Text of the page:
Adverse effects





Hot flushes

1104 (35.7%)

1264 (40.9%)

Joint pain/stiffness

1100 (35.6%)

911 (29.4%)

Mood disturbances

597 (19.3%)

554 (17.9%)


575 (18.6%)

544 (17.6%)

Nausea and vomiting

393 (12.7%)

384 (12.4%)


315 (10.2%)

209 (6.8%)

Fractures of the spine, hip, or wrist/Colles

133 (4.3%)

91 (2.9%)

Wrist/Colles fractures

67 (2.2%)

50 (1.6%)

Spine fractures

43 (1.4%)

22 (0.7%)

Hip fractures

28 (0.9%)

26 (0.8%)


182 (5.9%)

213 (6.9%)

Vaginal bleeding

167 (5.4%)

317 (10.2%)

Ischaemic cardiovascular disease

127 (4.1%)

104 (3.4%)

Angina pectoris

71 (2.3%)

51 (1.6%)

Myocardial infarct

37 (1.2%)

34 (1.1%)

Coronary artery disorder

25 (0.8%)

23 (0.7%)

Myocardial ischaemia

22 (0.7%)

14 (0.5%)

Vaginal discharge

109 (3.5%)

408 (13.2%)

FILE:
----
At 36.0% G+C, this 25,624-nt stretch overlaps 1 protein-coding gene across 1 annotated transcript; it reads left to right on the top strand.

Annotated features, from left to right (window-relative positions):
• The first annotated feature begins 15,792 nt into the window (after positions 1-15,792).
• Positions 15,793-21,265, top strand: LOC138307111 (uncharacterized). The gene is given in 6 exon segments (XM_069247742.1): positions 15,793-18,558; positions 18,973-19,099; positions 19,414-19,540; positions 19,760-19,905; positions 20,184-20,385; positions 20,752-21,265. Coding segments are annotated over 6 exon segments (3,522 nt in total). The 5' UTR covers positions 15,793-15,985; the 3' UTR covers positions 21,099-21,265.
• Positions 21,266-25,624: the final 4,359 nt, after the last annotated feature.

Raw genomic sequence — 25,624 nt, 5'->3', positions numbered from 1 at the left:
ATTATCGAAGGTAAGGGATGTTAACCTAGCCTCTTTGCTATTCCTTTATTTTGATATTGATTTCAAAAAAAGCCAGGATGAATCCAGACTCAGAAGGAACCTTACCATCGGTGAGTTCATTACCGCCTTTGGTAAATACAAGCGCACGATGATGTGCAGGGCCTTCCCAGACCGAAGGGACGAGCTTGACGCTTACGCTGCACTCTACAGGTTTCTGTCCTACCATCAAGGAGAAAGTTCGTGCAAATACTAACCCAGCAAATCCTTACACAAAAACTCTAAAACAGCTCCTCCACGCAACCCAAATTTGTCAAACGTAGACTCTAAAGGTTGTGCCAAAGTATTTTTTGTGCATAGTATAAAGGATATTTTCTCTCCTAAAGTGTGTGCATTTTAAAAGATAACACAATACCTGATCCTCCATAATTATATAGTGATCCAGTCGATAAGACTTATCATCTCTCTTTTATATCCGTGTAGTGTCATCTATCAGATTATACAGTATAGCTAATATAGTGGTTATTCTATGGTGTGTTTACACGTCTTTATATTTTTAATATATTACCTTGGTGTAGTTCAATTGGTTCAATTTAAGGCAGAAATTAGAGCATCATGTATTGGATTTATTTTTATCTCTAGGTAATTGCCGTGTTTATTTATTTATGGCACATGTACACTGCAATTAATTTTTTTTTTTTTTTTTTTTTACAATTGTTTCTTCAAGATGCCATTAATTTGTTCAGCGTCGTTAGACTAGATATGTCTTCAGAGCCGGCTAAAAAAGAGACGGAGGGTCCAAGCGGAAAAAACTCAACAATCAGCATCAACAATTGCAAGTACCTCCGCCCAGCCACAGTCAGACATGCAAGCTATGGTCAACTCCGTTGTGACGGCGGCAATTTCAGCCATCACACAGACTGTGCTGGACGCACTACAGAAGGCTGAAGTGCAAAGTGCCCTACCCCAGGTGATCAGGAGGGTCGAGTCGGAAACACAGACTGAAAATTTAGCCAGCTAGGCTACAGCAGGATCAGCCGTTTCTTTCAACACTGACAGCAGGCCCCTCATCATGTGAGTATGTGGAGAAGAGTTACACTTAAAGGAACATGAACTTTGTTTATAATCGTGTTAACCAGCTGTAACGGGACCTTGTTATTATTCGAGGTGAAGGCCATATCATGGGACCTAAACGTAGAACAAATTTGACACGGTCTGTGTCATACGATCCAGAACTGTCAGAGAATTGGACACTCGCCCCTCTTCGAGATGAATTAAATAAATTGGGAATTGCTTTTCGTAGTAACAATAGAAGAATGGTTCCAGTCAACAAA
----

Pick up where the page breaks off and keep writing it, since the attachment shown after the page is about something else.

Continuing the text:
Any venous thromboembolic event

87 (2.8%)

140 (4.5%)

Deep venous thromboembolic events including PE

48 (1.6%)

74 (2.4%)

Ischaemic cerebrovascular events

62 (2.0%)

88 (2.8%)

Endometrial cancer

4 (0.2%)

13 (0.6%)

Fracture rates of 22 per 1000 patient-years and 15 per 1000 patient-years were observed for the anastrozole and tamoxifen groups, respectively, after a median follow-up of 68 months. The observed fracture rate for anastrozole is similar to the range reported in age-matched postmenopausal populations. It has not been determined whether the rates of fracture and osteoporosis seen in ATAC in patients on anastrozole treatment reflect a protective effect of tamoxifen, a specific effect of anastrozole, or both. The incidence of osteoporosis was 10.5% in patients treated with anastrozole and 7.3% in patients treated with tamoxifen.

4.9 Overdose